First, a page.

Intel’s Sandy Bridge i7-2820QM: Upheaval in the Mobile Landscapeby Jarred Walton on January 3, 2011 12:00 AM EST
Sandy Bridge: Bridging the Mobile Gap
We’ve been anxiously awaiting Sandy Bridge for a while, as the old Clarksfield processor was good for mobile performance but awful when it came to battery life. Take a power hungry CPU and pair it up with a discrete GPU that would usually require at least 5W and you get what we’ve lamented in the past year or so: battery life that usually maxed out at 2.5 hours doing nothing, and plummeted to as little as 40 minutes under a moderate load.
Sandy Bridge fixes that problem, and it fixes it in a major way. Not only do we get 50 to 100% better performance than the previous generation high-end Intel mobile chips, but we also get more than double the integrated graphics performance and battery life in most situations should be similar to Arrandale, if not better. And that’s looking at the quad-core offerings!
When dual-core and LV/ULV Sandy Bridge processors start arriving next month, we’ll get all of the benefits of the Sandy Bridge architecture with the potential for even lower power requirements. It’s not too hard to imagine the ULV Sandy Bridge chips reaching Atom levels of battery life under moderate loads, and performance will probably be almost an order of magnitude better than Atom. Sure, you’ll pay $700+ for SNB laptops versus $300 netbooks, but at least you’ll be able to do everything you could want of a modern PC. In summary, then, Sandy Bridge improves laptop and notebook performance to the point where a large number of users could easily forget about desktops altogether; besides, you can always plug your notebook into a keyboard, mouse, and display if needed. About the only thing desktop still do substantially better is gaming, and that’s largely due to the use of 300W GPUs.
All this raises a big question: what can AMD do to compete? The best we’ve seen from AMD has been in the ultraportable/netbook space, where their current Nile platform offers substantially better than Atom performance in a relatively small form factor, with a price that’s only slightly higher. The problem is that Intel already has parts that can easily compete in the same segment—ULV Arrandale and even standard Arrandale offer somewhat better graphics performance than HD 4225 (barring driver compatibility issues) with better battery life and substantially higher CPU performance—and it’s not like most people play demanding games on such laptops anyway. It’s a triple threat that leaves AMD only one choice: lower prices. If Intel were to drop pricing on their ULV parts, they could remove any reason to consider AMD mobile CPUs right now, but so far Intel hasn’t shown an interest in doing so.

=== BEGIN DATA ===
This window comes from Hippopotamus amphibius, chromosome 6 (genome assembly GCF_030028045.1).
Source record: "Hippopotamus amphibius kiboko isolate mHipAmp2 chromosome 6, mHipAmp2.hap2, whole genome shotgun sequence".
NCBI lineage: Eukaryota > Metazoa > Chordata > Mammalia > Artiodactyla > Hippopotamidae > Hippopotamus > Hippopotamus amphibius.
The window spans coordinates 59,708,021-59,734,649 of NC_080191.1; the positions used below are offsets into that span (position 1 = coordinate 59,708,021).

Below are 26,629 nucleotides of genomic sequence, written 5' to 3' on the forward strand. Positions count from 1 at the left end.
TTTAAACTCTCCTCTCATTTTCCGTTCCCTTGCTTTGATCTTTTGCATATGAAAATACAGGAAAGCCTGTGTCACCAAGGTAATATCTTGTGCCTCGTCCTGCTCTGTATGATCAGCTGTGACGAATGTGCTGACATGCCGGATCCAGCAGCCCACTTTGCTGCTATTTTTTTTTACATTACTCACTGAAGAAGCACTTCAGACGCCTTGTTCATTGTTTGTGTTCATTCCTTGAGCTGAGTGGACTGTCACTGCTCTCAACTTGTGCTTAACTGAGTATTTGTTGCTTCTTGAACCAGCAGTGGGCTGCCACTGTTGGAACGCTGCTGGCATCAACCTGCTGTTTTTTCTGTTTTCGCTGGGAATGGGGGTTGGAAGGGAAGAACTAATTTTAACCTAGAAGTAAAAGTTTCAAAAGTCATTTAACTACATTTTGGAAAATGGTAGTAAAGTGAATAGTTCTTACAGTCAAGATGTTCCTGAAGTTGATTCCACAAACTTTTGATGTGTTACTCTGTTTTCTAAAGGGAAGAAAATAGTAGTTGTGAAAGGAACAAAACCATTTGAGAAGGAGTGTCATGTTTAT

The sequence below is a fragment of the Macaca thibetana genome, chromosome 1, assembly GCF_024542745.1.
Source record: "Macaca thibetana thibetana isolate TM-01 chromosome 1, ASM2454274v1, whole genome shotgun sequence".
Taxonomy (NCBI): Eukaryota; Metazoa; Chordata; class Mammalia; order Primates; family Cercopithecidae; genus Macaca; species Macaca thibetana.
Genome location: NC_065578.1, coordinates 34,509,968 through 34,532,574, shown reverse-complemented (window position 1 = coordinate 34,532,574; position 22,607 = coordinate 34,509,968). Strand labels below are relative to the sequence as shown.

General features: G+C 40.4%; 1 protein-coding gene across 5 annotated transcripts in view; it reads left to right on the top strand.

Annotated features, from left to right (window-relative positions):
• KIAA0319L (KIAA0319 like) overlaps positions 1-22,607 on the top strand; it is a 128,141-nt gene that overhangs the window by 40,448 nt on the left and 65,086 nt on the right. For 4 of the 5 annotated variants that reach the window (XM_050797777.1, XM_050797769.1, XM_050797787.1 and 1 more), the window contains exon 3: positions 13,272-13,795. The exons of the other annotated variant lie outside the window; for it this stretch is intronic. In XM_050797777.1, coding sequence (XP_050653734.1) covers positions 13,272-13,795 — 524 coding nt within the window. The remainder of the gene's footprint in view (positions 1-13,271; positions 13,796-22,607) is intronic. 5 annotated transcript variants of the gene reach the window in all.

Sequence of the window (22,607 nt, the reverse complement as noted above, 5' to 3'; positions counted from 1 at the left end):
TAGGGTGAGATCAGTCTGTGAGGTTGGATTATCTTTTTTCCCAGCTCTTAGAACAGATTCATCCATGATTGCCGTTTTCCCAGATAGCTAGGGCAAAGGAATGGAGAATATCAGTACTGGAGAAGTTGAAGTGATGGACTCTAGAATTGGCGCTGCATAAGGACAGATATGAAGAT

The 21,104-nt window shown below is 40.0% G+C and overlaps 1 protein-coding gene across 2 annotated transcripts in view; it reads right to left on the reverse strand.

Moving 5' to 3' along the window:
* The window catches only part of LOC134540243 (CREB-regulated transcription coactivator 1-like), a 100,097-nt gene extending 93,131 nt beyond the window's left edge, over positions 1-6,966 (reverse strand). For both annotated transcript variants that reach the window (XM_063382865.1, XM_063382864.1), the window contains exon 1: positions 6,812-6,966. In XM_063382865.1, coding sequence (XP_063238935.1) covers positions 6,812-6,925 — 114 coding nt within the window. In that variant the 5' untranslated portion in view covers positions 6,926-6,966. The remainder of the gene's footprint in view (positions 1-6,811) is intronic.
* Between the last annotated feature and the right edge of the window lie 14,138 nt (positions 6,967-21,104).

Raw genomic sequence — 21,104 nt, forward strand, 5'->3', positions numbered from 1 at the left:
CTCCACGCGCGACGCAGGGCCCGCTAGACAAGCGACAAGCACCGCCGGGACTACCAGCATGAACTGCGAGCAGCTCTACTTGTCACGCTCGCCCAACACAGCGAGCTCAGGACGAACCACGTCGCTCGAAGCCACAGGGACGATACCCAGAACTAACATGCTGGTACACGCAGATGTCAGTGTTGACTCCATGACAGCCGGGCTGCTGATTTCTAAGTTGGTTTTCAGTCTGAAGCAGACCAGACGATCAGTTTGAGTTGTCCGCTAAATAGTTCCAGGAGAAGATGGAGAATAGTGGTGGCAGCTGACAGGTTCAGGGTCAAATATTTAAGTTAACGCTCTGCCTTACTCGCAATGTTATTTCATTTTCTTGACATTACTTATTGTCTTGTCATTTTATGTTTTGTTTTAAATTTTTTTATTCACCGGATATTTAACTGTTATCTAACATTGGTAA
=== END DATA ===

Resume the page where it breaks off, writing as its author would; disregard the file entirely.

In the near future, we’ll see AMD’s Brazos platform come out, and that should help on the low end. We expect better than Atom performance with substantially better graphics, but prices look to be about 50% higher than basic Atom netbooks/nettops and you’ll still have substantially faster laptops available for just a bit more. I’m not sure DX11 capable graphics even matter until you get CPUs at least two or three times more powerful than Atom (and probably at least twice as fast as the netbook Brazos chips), but we’ll see where Intel chooses to compete soon enough. Most likely, they’ll continue to let AMD have a piece of the sub-$500 laptop market, as that’s not where they make money.